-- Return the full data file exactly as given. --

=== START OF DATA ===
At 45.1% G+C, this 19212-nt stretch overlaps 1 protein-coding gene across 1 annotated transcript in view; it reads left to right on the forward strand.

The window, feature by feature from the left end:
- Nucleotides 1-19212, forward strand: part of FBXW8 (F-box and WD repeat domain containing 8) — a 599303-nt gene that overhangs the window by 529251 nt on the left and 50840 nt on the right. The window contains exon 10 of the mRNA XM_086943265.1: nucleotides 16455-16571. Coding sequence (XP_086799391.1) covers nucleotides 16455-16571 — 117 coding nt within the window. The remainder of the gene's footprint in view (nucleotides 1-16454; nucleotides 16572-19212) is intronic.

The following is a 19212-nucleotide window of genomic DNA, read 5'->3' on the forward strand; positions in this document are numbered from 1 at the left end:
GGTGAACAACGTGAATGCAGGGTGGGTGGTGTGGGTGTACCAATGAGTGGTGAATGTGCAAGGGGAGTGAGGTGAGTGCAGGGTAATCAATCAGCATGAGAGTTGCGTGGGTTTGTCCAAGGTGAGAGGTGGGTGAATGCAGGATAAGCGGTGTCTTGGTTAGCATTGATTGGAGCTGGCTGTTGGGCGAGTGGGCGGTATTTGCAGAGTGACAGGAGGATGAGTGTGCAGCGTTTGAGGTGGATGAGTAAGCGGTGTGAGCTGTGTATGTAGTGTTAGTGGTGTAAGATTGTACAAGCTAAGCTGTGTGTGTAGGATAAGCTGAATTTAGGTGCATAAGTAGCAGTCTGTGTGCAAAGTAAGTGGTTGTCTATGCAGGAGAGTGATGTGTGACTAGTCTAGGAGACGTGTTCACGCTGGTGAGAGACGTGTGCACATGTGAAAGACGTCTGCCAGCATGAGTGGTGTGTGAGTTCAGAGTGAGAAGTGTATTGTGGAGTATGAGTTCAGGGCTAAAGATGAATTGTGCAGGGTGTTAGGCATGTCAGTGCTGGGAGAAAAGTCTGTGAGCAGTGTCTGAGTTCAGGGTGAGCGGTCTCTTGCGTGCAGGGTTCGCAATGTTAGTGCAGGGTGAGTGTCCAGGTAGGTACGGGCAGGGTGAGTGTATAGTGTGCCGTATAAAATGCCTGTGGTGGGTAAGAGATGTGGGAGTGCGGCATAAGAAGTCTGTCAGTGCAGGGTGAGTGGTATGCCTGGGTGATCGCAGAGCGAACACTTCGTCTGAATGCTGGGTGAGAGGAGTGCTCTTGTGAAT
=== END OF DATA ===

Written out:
At 45.1% G+C, this 19212-nt stretch overlaps 1 protein-coding gene across 1 annotated transcript in view; it reads left to right on the forward strand.

The window, feature by feature from the left end:
- Nucleotides 1-19212, forward strand: part of FBXW8 (F-box and WD repeat domain containing 8) — a 599303-nt gene that overhangs the window by 529251 nt on the left and 50840 nt on the right. The window contains exon 10 of the mRNA XM_086943265.1: nucleotides 16455-16571. Coding sequence (XP_086799391.1) covers nucleotides 16455-16571 — 117 coding nt within the window. The remainder of the gene's footprint in view (nucleotides 1-16454; nucleotides 16572-19212) is intronic.

The following is a 19212-nucleotide window of genomic DNA, read 5'->3' on the forward strand; positions in this document are numbered from 1 at the left end:
GGTGAACAACGTGAATGCAGGGTGGGTGGTGTGGGTGTACCAATGAGTGGTGAATGTGCAAGGGGAGTGAGGTGAGTGCAGGGTAATCAATCAGCATGAGAGTTGCGTGGGTTTGTCCAAGGTGAGAGGTGGGTGAATGCAGGATAAGCGGTGTCTTGGTTAGCATTGATTGGAGCTGGCTGTTGGGCGAGTGGGCGGTATTTGCAGAGTGACAGGAGGATGAGTGTGCAGCGTTTGAGGTGGATGAGTAAGCGGTGTGAGCTGTGTATGTAGTGTTAGTGGTGTAAGATTGTACAAGCTAAGCTGTGTGTGTAGGATAAGCTGAATTTAGGTGCATAAGTAGCAGTCTGTGTGCAAAGTAAGTGGTTGTCTATGCAGGAGAGTGATGTGTGACTAGTCTAGGAGACGTGTTCACGCTGGTGAGAGACGTGTGCACATGTGAAAGACGTCTGCCAGCATGAGTGGTGTGTGAGTTCAGAGTGAGAAGTGTATTGTGGAGTATGAGTTCAGGGCTAAAGATGAATTGTGCAGGGTGTTAGGCATGTCAGTGCTGGGAGAAAAGTCTGTGAGCAGTGTCTGAGTTCAGGGTGAGCGGTCTCTTGCGTGCAGGGTTCGCAATGTTAGTGCAGGGTGAGTGTCCAGGTAGGTACGGGCAGGGTGAGTGTATAGTGTGCCGTATAAAATGCCTGTGGTGGGTAAGAGATGTGGGAGTGCGGCATAAGAAGTCTGTCAGTGCAGGGTGAGTGGTATGCCTGGGTGATCGCAGAGCGAACACTTCGTCTGAATGCTGGGTGAGAGGAGTGCTCTTGTGAAT